My husband has a strange affliction: he’s physically unable to complete a load of laundry. Surely, someone somewhere has categorized this terrible disease, given it a kingdom or phylum or Latin-sounding name in the name of science.
Don’t get me wrong; he’s great about starting the wash. Especially if it happens to be a load of his own clothes. Where he breaks down is in the physical moving of the laundry from washer to dryer. A day or two later, I’ll discover his load of laundry molding in the washer.
There’s another way this disease manifests. Even if Ken has promised (come hell or high water) to put away the clothes after I wash (and dry) them, he cannot. That’s right! His physical ailment impairs him from doing so. I don’t know how or when this disease struck my able-bodied husband, nor do I want to shock you with news of how often he suffers these flare-ups. But suffer he does.
Case in point: our recent trip to California. We returned from visiting the in-laws a little over a week ago, at which point I did an emergency three loads of laundry to get us through the week. When those loads were dry, I placed one pile of clean, not-very-wrinkled adult shirts on the edge of the bed for Ken to hang up and put away. Let me tell you that this went against all my ad hoc rules for what clean laundry sits in what laundry bin, where, but I was feeling a little generous that day and thought, hell, let the guy live a little and have a few clean shirts that don’t look like they’ve been slept in. Plus (evil cackle), I’d decided to do a little experiment and see who would put away the laundry first.
I usually give in first when it comes to this kind of thing, but for once, I decided to put on my game face and see which of us would cave first. A straight-away opened before us, and I was pretty sure I could take him. I adjusted my helmet and buckled up.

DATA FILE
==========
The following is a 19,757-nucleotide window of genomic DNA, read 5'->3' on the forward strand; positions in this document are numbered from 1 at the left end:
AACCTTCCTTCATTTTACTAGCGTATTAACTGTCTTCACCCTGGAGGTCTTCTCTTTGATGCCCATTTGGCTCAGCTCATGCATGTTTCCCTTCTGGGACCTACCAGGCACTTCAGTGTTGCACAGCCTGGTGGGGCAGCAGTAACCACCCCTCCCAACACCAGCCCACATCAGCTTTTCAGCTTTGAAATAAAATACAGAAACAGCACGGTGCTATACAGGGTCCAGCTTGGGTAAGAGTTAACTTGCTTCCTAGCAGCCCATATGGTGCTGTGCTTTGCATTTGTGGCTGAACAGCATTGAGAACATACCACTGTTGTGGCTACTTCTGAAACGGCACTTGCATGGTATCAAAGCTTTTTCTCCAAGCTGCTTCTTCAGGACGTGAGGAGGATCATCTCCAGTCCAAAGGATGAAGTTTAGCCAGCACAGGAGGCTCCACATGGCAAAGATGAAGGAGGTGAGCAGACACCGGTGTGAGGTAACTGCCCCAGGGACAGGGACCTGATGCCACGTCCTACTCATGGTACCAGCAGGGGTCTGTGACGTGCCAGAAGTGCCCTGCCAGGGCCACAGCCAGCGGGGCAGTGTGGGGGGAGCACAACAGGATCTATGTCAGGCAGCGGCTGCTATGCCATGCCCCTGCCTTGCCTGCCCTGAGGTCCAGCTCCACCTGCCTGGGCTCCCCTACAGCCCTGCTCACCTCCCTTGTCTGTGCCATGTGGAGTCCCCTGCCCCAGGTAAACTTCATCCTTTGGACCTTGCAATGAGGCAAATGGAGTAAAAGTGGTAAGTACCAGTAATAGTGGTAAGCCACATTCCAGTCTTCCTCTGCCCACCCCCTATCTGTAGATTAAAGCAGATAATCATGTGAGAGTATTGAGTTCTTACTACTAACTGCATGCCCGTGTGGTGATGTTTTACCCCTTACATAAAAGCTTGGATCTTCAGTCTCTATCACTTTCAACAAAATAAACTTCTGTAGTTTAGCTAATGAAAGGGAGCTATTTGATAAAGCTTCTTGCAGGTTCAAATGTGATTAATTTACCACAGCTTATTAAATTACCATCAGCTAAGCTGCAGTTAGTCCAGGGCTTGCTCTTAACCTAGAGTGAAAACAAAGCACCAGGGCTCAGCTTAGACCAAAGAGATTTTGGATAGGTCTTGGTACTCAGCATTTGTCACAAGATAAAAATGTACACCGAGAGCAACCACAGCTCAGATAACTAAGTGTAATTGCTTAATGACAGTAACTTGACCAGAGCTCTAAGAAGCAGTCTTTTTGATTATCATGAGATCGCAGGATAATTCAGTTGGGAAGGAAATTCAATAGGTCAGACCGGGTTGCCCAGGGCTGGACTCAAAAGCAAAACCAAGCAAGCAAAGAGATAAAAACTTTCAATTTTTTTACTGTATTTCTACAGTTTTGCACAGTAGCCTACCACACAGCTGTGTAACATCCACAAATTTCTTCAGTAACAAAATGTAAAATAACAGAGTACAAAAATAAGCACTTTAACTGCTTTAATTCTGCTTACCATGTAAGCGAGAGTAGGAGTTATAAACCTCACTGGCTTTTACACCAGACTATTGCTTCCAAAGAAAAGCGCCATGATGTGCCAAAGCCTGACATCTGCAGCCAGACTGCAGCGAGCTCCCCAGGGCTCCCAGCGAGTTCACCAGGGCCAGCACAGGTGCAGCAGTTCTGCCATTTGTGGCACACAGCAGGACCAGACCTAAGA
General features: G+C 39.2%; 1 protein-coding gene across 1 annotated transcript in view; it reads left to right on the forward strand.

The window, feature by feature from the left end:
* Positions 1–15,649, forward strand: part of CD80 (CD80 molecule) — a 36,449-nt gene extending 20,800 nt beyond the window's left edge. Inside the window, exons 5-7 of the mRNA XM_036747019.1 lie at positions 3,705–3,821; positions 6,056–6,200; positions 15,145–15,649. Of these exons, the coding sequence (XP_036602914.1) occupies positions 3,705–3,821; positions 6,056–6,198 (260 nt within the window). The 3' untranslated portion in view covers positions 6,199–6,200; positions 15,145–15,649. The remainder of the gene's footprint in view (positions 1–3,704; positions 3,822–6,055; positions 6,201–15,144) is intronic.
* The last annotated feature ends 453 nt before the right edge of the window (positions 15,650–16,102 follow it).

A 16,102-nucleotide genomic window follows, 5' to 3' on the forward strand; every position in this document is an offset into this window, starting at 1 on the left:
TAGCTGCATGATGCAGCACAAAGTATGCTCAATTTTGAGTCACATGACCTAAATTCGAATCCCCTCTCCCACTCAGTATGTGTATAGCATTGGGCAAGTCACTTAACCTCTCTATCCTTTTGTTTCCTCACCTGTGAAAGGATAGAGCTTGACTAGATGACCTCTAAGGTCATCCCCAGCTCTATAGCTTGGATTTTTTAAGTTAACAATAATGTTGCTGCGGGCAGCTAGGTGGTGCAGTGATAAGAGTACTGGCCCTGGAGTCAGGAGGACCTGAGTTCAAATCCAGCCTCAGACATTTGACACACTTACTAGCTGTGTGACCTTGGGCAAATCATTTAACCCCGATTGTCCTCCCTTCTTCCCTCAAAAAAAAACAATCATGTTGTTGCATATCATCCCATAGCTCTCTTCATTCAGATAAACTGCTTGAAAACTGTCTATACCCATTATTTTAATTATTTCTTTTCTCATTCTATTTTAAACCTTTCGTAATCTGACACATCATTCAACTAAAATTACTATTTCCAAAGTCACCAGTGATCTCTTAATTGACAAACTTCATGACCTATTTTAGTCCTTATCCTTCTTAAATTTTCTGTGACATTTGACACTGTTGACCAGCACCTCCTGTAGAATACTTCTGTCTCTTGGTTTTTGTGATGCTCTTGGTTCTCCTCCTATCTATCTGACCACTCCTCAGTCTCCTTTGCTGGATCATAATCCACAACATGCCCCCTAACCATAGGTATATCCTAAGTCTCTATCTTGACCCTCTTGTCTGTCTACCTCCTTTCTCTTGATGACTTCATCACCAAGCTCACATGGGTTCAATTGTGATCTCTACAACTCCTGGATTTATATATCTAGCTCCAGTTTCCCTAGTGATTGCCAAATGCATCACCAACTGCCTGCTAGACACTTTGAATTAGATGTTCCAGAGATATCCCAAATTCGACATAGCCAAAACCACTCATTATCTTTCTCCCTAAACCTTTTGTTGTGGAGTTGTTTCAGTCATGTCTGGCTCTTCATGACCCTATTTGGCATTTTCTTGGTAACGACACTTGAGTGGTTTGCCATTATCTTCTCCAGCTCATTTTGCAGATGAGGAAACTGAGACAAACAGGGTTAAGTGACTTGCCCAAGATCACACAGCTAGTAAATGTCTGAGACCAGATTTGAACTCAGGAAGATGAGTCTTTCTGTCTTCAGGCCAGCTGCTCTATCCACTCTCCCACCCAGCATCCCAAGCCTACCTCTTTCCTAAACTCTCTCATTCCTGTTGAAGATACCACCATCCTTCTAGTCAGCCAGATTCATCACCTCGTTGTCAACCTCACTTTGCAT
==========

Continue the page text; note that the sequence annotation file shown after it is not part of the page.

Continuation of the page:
For the first two days, we both pretended the pile of shirts wasn’t there. At bedtime, we pulled the comforter away from the contested area, then nudged the sheets aside with our feet. When the enemy wasn’t looking, I stole glances in his direction. What untold evil plans lay behind that quiet facade?
By day three, I was running out of reserves. My backup team had failed to arrived, and I was beginning to question where and when I might ever find the finish line. In a moment of weakness, I broke down and confessed–told my dearest one that I was playing chicken with the laundry and, yes, damn it, I was going to write about it! In between tears, my hands flew to my mouth to keep me from spilling any more trademark secrets.
Oh, dear reader, what do you think my dear husband did? That’s right. He laughed.
I crawled into bed, mortified by what I’d done. How did I ever expect to win an invisible game of chicken if I couldn’t even keep a secret? A chess master, I clearly wasn’t. A two-year-old (Me, me, me! Want, want, want!) trapped in a 40-year-body, absolutely.
But wait. The next evening, after another taxing day of reload and repeat, Ken smiled at me before bedtime.
“What?” I asked. “Do I have toothpaste on my face?”
He shook his head. “Notice anything?”
I looked around the room. The usual stacks of books, paper and laundry cluttered the floor, the bed was rumpled (don’t even get me started on a man’s inability to make a bed, much less keep the octopus-like sheets that are constantly threatening to strangle me), and my work-out clothes were lying on the edge of the bed, where I’d left them. “No.”
“I put away the laundry!”
I looked at him in shock. “Thank you,” I sputtered.
Once the lights were out, a dawning sense of dread slowly began to settle in. This could mean only one thing. I might have won Level 1 of Laundry Chicken, but would I be able to maintain my drive and strength when it came to Level 2? Or would I (shudder) have to break down and put away the still-full suitcases choking our front hallway?
Tune in next week for Suitcase Chicken! Guaranteed suspense, horror and romance!